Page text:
Contact your electric company: LIKE THIS! : LUSENET : TimeBomb 2000 (Y2000) : One Thread

Gary North has a link:

labeled "If Your Power Company Isn't on This List, You're Fried". It has a link to a seeminly reputable Y2K remediation group which only about 110 of 8000 electric companies bothered to join. That group is at:

The group is called the "Electric Power Research Institute".


1) Check to see if your company is on the list

2) If yes, contact them to THANK them. If no, call to COMPLAIN.

If a large number of people show themselves to be aware of Y2K progress at the electric utility, it might nudge the companies to make that much more progress. Perhaps even "enough".

I can deal with banks folding, but if US cities turn into "Mad Maxx" due to a lack of electricity...

-- Anonymous99 (, January 23, 1999


Dang, mine isn't on there. I guess I better go and buy some more batteries.

-- (In the dark @, January 23, 1999.

Yes, EPRI is quite reputable. Hotlink:


The public EPRI web-site:

-- Diane J. Squire (, January 23, 1999.

YEA!!! My electric company is on the list. Now, what does that mean?

-- shivermetimbers (, January 23, 1999.

Mine's there too! I'm not sure what it means to the others who are NOT on the list, since my company are way behind acording to their SEC and I don't expect them to make it.

-- Chris (, January 23, 1999.

It doesn't mean a darn thing to be on a list! I know for a fact that PG&E (Pacific Gas & Electric Co), isn't anywhere near being compliant. They just recently identified "critical systems," as having problems. They even admit that there could be some problems: "But there are no absolutes in this game. PG&E's Year 2000 readiness depends, in part, upon the readiness of all the other organizations and systems that make up PG&E's business chain." John Greer, utility program manager. PG&E is no different than any other utility, they are all in the same boat.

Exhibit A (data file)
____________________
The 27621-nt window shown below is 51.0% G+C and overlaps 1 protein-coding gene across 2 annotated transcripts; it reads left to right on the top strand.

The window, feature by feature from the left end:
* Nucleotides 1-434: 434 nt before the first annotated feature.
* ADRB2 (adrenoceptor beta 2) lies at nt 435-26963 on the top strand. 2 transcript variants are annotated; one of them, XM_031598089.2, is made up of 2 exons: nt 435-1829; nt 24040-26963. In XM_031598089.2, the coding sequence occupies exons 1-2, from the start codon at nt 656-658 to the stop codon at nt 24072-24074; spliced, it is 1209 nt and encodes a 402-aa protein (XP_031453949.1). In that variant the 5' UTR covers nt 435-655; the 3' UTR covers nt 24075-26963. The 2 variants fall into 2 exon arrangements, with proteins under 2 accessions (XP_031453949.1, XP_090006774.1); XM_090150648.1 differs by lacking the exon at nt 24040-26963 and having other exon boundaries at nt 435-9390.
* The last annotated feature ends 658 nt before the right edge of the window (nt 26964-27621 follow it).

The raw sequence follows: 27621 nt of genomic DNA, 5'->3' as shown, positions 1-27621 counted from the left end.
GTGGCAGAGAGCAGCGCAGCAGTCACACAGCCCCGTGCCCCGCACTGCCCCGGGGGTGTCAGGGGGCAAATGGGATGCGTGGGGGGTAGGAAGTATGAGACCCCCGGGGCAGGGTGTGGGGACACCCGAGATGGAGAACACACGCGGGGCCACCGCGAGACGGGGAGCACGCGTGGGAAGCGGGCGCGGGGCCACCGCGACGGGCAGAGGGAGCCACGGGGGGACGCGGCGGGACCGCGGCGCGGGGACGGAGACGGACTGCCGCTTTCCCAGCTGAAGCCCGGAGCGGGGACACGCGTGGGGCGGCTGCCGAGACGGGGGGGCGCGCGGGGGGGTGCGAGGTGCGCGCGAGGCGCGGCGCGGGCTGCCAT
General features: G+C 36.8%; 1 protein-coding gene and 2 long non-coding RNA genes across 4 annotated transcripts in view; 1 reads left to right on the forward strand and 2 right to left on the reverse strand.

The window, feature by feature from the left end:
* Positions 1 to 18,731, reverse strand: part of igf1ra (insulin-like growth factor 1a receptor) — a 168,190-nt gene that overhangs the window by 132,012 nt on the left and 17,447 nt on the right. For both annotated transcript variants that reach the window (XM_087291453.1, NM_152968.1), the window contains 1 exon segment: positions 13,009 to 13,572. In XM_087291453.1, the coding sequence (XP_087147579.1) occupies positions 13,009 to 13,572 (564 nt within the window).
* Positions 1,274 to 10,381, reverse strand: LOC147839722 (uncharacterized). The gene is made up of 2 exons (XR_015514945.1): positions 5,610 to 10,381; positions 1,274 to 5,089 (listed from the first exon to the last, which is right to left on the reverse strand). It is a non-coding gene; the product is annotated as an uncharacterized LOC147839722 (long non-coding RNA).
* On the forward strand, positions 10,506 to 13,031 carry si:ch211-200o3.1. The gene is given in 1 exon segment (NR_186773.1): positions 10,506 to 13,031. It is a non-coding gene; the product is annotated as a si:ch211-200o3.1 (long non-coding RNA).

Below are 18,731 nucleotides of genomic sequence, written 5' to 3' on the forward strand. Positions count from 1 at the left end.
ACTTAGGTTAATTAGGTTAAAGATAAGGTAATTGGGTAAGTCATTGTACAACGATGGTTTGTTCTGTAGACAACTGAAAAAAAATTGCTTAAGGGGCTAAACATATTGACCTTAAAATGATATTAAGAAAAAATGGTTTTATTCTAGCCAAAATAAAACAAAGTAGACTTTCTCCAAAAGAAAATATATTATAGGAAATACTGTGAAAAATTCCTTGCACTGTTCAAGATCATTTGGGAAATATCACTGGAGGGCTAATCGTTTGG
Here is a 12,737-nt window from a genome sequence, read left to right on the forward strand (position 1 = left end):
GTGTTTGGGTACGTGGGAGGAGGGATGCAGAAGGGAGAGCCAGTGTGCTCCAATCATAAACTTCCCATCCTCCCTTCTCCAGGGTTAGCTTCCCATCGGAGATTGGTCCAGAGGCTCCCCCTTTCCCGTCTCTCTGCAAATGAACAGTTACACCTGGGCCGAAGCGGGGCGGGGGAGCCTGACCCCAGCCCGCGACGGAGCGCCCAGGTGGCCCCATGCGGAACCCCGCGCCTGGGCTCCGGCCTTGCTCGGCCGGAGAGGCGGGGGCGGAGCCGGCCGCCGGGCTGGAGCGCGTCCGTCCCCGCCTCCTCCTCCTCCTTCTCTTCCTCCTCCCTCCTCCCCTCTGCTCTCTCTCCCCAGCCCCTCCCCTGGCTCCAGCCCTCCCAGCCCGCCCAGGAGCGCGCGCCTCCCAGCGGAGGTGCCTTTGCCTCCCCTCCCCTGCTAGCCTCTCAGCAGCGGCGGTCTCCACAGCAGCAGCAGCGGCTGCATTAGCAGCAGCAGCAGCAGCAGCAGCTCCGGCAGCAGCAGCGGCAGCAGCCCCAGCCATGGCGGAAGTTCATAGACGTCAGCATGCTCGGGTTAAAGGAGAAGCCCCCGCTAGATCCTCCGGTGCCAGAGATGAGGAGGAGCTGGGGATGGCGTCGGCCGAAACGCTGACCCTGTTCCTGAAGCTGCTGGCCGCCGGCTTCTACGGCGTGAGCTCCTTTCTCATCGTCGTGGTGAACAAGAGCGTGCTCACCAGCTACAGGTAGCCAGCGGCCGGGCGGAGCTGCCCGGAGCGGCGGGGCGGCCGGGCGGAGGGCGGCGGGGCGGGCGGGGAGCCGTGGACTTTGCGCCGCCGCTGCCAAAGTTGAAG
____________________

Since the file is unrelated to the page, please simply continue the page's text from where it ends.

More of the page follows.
-- bardou (, January 23, 1999.

You should note that this list has a couple of important points: one, is an international list, meaning that the 110 firms listed on it are by definition not all in the US (so this doesn't mean 110 US utilities qualifty); and two, it lists parent companies, not individual units. IOW, in my area we have Virginia Power; however, that doesn't show up on this list. Instead, the parent, Dominion Resources does. So you need to know who the parent company is of your local utility. FY.

-- Drew Parkhill/CBN News (, January 23, 1999.

oops, I meant "FYI" at the end of the last post.

-- Drew Parkhill/CBN News (, January 23, 1999.

I need more info. What does it mean if my power company is on this list? Does it mean it stands a better chance of "making it"? Does it mean that it's more accountable? Does it mean the lights will be on? I'm still looking for lamp oil...

-- Libby Alexander (, January 23, 1999.

It doesn't mean anything! Period! Zilch! Diddly squat!

-- bardou (, January 23, 1999.

Looks like a self-help group.

-- curtis schalek (, January 23, 1999.

I believe that EPRI has set up a way for utility companies to share and benifit from each other's knowledge regarding embedded systems. The catch is that they charge something like $75,000 to join so the smaller companies are shut out of the sharing. It seems to me that this really will hurt the smaller companies and will make them easy targets for take overs by the big guys that might maybe make it.

-- Mostly Lurking (Mostly Lurking@podunk.texas), January 23, 1999.

Oh, it's a priviledged club. I must still be a naive optimist, here I thought they'd have a "war effort" spirit to help each other out.

-- Chris (, January 23, 1999.

You gotta have a program to know the players.

Electric Power Research Institute (EPRI): A "for profit" industry think tank. HQ'd in California. For their Y2k program, total 3 year charge (1997, 1998, 1999) is $200,000 for each participating member. This is no more than a legal CYA program for the best heeled power companies.

Edison Electric Institute (EEI): The CEO's club of the electric industry. Primarily, an industry lobby group. HQ'd in DC.

Nuclear Energy Institute (NEI): Primarily, an industry lobby group for the nuclear side of the electric utility business. HQ'd in DC.

North American Electric Reliability Council (NERC): A loose, industry funded and staffed organization chartered to set standards for transmission systems in North America. HQ'd in New Jersey.

-- Dan Webster (, January 23, 1999.

Libby Libby Libby, please check the dollar store for lamp oil,$1.00 a bottle and lamps for $5.00. I got several for many rooms of the house. Sorry Anonymous99,when I see a question for help I butt in and give advice.

-- Furie (, January 23, 1999.

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